This is a rush transcript from "Your World," November 1, 2018. This copy may not be in its final form and may be updated.
NEIL CAVUTO, HOST: You're looking live at the White House.
Moments from now, the president is expected to address the issue of illegal immigration and border security, just as we're hearing now of a fourth -- that's right -- a fourth caravan of migrants making its way to the southern border.
All this as the president is pushing to end birthright citizenship. Now, critics say he cannot do that under the 14th Amendment. But a constitutional law professor is here to say, not so fast.
Welcome, everybody. Glad to have you. I'm Neil Cavuto.
I would like to thank my buddy Charles Payne for filling in so ably -- in fact, too ably -- when I was out.
Meanwhile, now to this immigration fight.
We have got John Roberts at the White House on what we can expect to hear from the president of the United States -- John.
JOHN ROBERTS, FOX NEWS CHIEF WHITE HOUSE CORRESPONDENT: Neil you back so soon? I thought you would have taken the rest of the week off.
CAVUTO: Apparently, there was something going on with the market. I was - - but anyway, go ahead.
ROBERTS: So, the president will be giving us an update on where we stand on the border with immigration at 4:15, as he's on his way out to Columbia, Missouri, for a big rally tonight
The president will be talking about the deployment of troops on the border. And then he will talk in broad brushstrokes about something that we have been talking about here on FOX News for the last few days. And that is some changes to the process of claiming asylum in the United States.
At present, if you go to a port of entry, you can claim asylum. If you cross the border illegally, and you're apprehended by the Border Patrol, you can claim asylum, but the White House wants to change that, so that asylum claims could only be made at a port of entry.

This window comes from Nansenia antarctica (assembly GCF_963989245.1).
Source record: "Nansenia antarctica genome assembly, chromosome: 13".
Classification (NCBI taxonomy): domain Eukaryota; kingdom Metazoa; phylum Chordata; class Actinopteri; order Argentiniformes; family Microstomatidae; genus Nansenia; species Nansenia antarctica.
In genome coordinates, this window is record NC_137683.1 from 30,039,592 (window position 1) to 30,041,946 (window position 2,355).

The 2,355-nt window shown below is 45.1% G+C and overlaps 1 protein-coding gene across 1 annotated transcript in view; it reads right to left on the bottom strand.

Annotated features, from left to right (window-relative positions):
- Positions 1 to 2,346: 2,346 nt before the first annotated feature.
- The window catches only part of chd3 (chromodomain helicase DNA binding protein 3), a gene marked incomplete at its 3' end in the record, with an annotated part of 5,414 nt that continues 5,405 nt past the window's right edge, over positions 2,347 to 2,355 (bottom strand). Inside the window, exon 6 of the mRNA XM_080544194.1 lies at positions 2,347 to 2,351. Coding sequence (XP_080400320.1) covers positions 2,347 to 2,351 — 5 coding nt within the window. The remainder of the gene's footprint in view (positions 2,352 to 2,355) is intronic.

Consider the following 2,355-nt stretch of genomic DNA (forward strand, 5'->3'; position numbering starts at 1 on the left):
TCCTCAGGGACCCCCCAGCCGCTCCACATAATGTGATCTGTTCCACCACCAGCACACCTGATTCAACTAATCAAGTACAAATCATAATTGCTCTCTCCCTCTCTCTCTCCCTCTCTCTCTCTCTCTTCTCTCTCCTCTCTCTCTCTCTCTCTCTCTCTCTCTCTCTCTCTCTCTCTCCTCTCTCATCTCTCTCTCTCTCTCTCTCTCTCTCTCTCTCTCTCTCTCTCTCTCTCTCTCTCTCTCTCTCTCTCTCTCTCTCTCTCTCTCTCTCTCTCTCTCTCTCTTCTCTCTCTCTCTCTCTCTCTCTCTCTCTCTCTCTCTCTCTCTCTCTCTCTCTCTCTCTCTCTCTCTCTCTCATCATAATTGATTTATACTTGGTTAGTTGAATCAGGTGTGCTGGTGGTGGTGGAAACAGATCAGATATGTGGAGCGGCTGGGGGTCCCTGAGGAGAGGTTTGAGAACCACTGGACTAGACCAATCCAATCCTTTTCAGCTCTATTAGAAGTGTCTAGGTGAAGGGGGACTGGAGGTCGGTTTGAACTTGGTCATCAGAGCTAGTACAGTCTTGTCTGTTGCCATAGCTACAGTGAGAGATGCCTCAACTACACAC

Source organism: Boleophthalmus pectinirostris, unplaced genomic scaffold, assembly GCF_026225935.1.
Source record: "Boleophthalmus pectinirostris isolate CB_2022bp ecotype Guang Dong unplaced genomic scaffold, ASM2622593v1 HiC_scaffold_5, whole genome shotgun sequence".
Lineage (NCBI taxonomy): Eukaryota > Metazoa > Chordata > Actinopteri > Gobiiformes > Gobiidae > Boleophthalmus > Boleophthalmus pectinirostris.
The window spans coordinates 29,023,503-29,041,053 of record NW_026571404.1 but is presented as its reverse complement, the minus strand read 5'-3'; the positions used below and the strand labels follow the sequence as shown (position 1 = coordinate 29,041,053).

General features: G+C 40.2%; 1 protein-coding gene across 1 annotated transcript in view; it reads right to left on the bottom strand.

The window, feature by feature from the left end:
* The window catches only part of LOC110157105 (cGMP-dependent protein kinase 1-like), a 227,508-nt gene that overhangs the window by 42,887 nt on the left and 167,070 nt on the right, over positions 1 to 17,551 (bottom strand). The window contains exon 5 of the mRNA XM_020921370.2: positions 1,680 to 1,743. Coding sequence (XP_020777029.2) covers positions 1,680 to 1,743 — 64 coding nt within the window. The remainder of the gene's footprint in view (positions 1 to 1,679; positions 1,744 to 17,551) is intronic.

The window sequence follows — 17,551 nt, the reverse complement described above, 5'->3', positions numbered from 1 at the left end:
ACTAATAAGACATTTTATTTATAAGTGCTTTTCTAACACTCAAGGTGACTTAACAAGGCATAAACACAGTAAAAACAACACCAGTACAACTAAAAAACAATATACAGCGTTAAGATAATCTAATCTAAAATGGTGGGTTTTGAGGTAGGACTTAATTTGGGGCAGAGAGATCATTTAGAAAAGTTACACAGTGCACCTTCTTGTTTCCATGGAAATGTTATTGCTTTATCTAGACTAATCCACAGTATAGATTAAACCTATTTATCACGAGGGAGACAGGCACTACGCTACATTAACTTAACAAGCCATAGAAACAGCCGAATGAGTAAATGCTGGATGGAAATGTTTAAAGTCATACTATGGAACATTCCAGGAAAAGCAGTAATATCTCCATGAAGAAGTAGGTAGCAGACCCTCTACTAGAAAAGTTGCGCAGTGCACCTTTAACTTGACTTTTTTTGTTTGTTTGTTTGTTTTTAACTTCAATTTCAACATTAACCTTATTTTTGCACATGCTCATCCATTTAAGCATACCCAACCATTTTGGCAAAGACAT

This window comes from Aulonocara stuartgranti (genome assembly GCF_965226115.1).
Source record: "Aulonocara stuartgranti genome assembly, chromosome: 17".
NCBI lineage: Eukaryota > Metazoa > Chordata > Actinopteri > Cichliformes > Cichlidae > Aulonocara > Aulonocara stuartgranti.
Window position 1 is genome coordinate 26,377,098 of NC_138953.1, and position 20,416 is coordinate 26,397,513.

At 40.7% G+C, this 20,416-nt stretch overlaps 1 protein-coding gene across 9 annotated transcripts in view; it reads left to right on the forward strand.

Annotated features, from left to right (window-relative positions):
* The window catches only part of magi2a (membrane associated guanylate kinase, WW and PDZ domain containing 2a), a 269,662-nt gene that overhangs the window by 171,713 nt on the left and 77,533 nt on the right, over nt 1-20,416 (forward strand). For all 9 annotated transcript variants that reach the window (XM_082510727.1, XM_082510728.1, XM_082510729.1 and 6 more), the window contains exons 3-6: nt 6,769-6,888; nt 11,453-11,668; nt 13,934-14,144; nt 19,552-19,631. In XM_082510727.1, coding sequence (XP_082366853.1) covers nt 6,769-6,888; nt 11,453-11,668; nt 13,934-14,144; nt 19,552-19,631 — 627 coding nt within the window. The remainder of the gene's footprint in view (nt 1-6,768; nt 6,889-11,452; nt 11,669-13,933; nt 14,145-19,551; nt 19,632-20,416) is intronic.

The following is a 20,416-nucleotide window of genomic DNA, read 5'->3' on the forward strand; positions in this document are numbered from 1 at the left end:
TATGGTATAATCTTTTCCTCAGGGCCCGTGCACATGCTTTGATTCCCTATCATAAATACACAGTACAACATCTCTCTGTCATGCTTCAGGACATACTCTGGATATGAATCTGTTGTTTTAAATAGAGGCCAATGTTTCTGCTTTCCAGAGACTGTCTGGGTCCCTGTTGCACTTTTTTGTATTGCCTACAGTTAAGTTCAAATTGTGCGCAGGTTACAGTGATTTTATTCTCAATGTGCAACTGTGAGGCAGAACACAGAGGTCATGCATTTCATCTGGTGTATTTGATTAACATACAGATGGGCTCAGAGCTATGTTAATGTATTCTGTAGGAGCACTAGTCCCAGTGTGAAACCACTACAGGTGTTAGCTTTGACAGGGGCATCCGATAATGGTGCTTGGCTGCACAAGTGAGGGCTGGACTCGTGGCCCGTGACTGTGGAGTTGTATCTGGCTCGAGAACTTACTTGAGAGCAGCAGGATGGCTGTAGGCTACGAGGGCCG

So if you're coming across the border between the United States and Mexico, you would have to claim asylum at a port of entry. People who entered illegally across the Rio Grande or across the desert in Arizona or New Mexico wouldn't be able to claim asylum. They would remain in custody while their cases were adjudicated, and then they would be sent back to either their country of origin or, through a deal that is under negotiation with Mexico, maybe be able to be removed directly to Mexico.
So the president will only talk again in generalities about this, because the White House still has not worked out the legal framework for how to do this. But I'm told, Neil, it would be a combination of authorities by the Department of Justice, Department of Homeland Security and the presidential powers to protect the country under Article 2 of the Constitution.
And it's likely we won't hear about the exact plans for a number of days. But the president really trying to keep immigration high up on the radar screen in terms of election issues. In many states across the country, health care is the number one issue, immigration further down the list, though still important, but the president putting that front and center.
He did it last night at a rally outside Fort Myers, and he's going to do it again tonight in Missouri, and then in Indiana and West Virginia and every other battleground state between now and Tuesday -- Neil.
CAVUTO: All right John, thank you very much.
ROBERTS: You bet.
CAVUTO: Now to the border, where U.S. troops are starting to arrive already, the president saying up to 15,000 of them could be deployed.
Rick Leventhal in El Paso, Texas, with the latest.